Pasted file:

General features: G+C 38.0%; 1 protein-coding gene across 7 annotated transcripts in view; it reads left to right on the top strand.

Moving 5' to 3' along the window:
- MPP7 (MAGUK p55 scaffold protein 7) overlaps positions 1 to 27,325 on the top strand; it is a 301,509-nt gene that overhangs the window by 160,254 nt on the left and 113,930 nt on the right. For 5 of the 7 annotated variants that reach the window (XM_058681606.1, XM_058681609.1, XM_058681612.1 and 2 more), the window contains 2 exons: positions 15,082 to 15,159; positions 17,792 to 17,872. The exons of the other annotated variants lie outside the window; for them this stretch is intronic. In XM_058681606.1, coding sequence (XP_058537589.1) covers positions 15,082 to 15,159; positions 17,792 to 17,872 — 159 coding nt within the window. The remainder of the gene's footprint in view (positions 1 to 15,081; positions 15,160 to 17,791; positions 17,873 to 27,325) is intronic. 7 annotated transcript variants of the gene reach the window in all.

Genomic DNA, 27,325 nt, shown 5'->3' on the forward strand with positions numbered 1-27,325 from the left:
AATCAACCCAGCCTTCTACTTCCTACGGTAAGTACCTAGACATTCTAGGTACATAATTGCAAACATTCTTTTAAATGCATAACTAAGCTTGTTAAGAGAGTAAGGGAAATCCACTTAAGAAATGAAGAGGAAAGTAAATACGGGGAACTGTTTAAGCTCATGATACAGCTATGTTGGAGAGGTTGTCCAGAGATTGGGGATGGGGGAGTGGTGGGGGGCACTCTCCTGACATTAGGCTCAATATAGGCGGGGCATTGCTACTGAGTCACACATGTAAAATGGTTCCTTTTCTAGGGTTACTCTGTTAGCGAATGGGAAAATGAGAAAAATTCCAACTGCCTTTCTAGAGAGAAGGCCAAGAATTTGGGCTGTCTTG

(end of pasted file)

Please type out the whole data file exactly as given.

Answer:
General features: G+C 38.0%; 1 protein-coding gene across 7 annotated transcripts in view; it reads left to right on the top strand.

Moving 5' to 3' along the window:
- MPP7 (MAGUK p55 scaffold protein 7) overlaps positions 1 to 27,325 on the top strand; it is a 301,509-nt gene that overhangs the window by 160,254 nt on the left and 113,930 nt on the right. For 5 of the 7 annotated variants that reach the window (XM_058681606.1, XM_058681609.1, XM_058681612.1 and 2 more), the window contains 2 exons: positions 15,082 to 15,159; positions 17,792 to 17,872. The exons of the other annotated variants lie outside the window; for them this stretch is intronic. In XM_058681606.1, coding sequence (XP_058537589.1) covers positions 15,082 to 15,159; positions 17,792 to 17,872 — 159 coding nt within the window. The remainder of the gene's footprint in view (positions 1 to 15,081; positions 15,160 to 17,791; positions 17,873 to 27,325) is intronic. 7 annotated transcript variants of the gene reach the window in all.

Genomic DNA, 27,325 nt, shown 5'->3' on the forward strand with positions numbered 1-27,325 from the left:
AATCAACCCAGCCTTCTACTTCCTACGGTAAGTACCTAGACATTCTAGGTACATAATTGCAAACATTCTTTTAAATGCATAACTAAGCTTGTTAAGAGAGTAAGGGAAATCCACTTAAGAAATGAAGAGGAAAGTAAATACGGGGAACTGTTTAAGCTCATGATACAGCTATGTTGGAGAGGTTGTCCAGAGATTGGGGATGGGGGAGTGGTGGGGGGCACTCTCCTGACATTAGGCTCAATATAGGCGGGGCATTGCTACTGAGTCACACATGTAAAATGGTTCCTTTTCTAGGGTTACTCTGTTAGCGAATGGGAAAATGAGAAAAATTCCAACTGCCTTTCTAGAGAGAAGGCCAAGAATTTGGGCTGTCTTG